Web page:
Els de Groot, Chief Financial Officer of Schiphol Group said “We welcome the EIB’s continued support for our airport investments, following successful funding by the EIB in the last decade of other important Schiphol projects including the fifth runway and the 70 MB baggage system programme. To remain Europe’s preferred airport we will invest an additional EUR 500 million in the coming years. An important part of this is directly related to creation of a central security facility for the entire terminal. Gate security checks for flights to non-Schengen destinations will disappear and be replaced by five central security filters. This will both improve passenger comfort and significantly enhance the efficiency of the passenger handling process for both the airport and airlines”.

Why must I travel, why can’t I tele-conference

Two times in two days last week I was asked to fly to an east coast city for a half-day meeting. The meeting organizers offered to pay my travel expenses. I asked to save the travel money and tele-conference in via some/any web-based video technology. The organizers declined, saying they weren’t set up to do that.

Seriously, you can pay more than a $1000 to bring me in considering airline tickets, hotel, ground transportation, and meals, but you can’t get your act together to have a room with wireline internet, a camera enabled laptop (aren’t they all now), and Skype or FaceTime or Google Hangouts or any of a hundred other services at a marginal monetary outlay of zero and a time outlay of damn close to that?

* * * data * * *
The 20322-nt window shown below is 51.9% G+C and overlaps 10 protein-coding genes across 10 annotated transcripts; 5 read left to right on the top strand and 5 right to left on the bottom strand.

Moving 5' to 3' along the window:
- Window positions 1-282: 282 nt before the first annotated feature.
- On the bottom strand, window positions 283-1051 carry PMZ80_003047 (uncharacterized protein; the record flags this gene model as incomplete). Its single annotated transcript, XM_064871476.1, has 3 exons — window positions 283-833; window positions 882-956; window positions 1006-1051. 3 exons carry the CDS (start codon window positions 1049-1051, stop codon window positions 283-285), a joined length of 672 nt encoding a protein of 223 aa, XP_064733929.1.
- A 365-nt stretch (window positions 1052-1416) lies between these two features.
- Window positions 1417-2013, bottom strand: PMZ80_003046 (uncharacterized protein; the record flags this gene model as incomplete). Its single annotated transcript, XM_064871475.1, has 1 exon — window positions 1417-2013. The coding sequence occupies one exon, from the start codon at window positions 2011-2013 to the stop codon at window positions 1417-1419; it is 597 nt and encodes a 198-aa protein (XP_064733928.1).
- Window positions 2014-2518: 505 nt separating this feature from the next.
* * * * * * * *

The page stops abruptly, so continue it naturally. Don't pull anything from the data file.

I hypothesize one source of the problem is the technological backwardness of the governmental/consulting/advocacy/transportation sector. This is a process of mutual causation. Technological backwardness deters the technologically advanced from entering the sector, reinforcing the backwardness. It’s a wonder there are PCs on people’s desks. It’s no wonder we see no progress. I fully anticipate major changes to the transportation sector to come from outside actors, much like the Google self-driving vehicle because of this innovation aversion.

The second source of the problem might be incentives. I hypothesize the meeting organizers budgeted for travel, and not for information technology. They have no incentive not to spend the budget, the money has to get spent.

The third source of the problem is also incentives. My travel time costs them nothing. My video conferencing takes them a few minutes. No matter their few minutes are a lot less time than my travel, they (not me) are spending it.